2021 was the fifth-hottest year on record and close to 1.2 degrees C (2.1 degrees F) warmer than the preindustrial average, according to an analysis from the European Union’s Copernicus Climate Change Service. The last seven years were the hottest ever “by a clear margin,” the analysis found, thanks to rising concentrations of greenhouse gasses, which hit new highs last year.
“2021 was yet another year of extreme temperatures with the hottest summer in Europe, heatwaves in the Mediterranean, not to mention the unprecedented high temperatures in North America,” said Carlo Buontempo, director of the Copernicus Climate Change Service. “These events are a stark reminder of the need to change our ways, take decisive and effective steps toward a sustainable society and work towards reducing net carbon emissions.”
The West Coast of the United States, northeast Canada, Greenland, and parts of north Africa and the Middle East saw the highest above-average temperatures. Alaska, Australia, Antarctica, parts of Siberia, and much of the Pacific Ocean saw the most below-average temperatures.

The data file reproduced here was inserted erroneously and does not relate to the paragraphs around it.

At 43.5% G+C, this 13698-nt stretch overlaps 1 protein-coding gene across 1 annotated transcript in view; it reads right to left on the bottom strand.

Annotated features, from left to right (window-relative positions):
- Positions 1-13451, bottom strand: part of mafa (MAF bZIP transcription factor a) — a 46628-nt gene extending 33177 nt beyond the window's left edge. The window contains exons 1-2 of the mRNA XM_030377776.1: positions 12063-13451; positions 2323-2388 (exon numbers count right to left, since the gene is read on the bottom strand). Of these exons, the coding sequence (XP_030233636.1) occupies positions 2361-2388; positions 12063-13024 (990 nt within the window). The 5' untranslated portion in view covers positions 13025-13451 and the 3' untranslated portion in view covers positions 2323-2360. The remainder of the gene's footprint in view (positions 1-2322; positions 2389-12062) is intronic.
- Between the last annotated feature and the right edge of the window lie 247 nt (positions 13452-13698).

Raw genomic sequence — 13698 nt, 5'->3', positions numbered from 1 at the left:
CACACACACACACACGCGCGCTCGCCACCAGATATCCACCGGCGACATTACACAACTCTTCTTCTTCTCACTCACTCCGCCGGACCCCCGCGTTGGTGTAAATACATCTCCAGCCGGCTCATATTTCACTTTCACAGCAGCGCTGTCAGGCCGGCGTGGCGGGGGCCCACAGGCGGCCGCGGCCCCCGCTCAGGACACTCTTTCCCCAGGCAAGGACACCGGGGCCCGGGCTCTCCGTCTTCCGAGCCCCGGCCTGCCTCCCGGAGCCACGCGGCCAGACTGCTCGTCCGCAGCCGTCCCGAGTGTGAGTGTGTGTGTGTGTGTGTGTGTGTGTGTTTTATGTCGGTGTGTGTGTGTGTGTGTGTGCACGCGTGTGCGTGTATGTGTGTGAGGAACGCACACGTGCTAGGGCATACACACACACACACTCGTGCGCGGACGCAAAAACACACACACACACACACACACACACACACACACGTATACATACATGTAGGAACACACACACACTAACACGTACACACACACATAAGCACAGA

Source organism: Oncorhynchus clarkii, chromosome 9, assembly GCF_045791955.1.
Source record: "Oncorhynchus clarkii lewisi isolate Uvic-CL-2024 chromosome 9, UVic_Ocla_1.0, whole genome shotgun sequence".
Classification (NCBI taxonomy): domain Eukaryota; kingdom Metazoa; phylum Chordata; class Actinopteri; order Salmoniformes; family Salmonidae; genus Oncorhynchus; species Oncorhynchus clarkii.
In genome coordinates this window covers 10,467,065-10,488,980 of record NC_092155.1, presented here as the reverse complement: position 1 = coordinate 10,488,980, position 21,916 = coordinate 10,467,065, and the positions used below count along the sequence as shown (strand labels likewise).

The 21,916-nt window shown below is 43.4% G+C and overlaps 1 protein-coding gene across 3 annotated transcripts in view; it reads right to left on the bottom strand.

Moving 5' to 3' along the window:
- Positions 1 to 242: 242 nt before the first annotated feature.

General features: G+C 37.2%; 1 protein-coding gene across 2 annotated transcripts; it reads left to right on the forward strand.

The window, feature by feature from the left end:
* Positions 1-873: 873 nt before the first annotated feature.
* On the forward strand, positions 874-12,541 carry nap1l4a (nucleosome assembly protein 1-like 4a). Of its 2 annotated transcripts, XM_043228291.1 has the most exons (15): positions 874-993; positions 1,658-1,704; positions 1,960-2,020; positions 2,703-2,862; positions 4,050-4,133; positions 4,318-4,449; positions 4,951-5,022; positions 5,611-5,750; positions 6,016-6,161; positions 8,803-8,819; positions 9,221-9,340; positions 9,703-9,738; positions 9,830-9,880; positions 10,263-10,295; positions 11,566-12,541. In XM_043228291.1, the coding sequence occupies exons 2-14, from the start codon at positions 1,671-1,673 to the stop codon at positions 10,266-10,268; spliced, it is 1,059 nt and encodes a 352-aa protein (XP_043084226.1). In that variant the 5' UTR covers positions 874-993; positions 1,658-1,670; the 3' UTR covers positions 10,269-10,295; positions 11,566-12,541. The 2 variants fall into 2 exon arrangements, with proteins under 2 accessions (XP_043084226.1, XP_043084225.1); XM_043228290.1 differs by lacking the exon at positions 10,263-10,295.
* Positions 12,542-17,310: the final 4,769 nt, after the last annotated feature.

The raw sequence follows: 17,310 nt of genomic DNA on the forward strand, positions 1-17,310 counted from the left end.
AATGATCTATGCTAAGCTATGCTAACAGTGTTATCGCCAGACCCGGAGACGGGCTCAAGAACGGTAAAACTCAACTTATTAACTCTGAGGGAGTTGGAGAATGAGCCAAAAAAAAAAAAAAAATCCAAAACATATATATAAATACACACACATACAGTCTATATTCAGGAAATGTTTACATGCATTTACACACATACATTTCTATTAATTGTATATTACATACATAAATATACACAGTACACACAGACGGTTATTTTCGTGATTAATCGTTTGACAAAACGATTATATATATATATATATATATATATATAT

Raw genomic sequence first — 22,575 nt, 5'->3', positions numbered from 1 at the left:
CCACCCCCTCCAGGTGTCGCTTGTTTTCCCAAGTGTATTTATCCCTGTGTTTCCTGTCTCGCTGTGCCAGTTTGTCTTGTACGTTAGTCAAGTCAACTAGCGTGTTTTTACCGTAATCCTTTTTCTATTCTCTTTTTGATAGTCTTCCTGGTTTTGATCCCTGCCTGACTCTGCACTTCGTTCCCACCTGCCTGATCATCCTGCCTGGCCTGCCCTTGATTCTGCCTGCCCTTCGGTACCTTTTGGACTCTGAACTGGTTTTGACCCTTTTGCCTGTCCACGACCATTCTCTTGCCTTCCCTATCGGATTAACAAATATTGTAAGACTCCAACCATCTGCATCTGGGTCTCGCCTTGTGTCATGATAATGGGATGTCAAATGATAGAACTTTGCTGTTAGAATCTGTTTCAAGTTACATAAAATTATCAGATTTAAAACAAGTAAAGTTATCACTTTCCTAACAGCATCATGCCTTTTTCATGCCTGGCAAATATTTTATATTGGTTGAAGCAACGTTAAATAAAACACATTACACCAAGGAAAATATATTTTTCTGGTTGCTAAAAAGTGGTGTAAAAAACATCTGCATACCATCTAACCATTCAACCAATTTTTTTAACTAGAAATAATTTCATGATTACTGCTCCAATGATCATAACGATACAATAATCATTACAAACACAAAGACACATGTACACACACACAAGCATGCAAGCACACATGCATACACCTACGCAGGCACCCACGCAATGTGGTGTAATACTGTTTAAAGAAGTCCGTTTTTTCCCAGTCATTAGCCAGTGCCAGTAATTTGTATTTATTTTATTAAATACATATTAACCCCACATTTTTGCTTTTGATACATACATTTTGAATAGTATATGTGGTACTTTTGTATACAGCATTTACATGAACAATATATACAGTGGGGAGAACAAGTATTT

Concentrations of carbon dioxide hit 414 parts per million in 2021, while concentrations of methane, a more potent but shorter-lived heat-trapping gas, reached 1876 parts per billion, the highest levels ever recorded, according to a preliminary analysis of satellite data from the Copernicus Climate Change Service and Copernicus Atmosphere Monitoring Service. Wildfires, particularly those in Siberia, were a significant source of carbon pollution.
“Carbon dioxide and methane concentrations are continuing to increase year on year and without signs of slowing down,” said Vincent-Henri Peuch, director of the Copernicus Atmosphere Monitoring Service. “These greenhouse gases are the main drivers of climate change.”
In the United States, emissions from energy use and industry grew 6.2 percent last year after falling more than 10 percent in 2020, according to a preliminary estimate from the Rhodium Group. With the pandemic continuing to disrupt the economy, emissions remain below 2019 levels.
The uptick in U.S. carbon output is a challenge for President Biden, who is aiming to cut emissions roughly 50 percent below 2005 levels by 2030. Last year, emissions were just 17.4 percent below 2005 levels.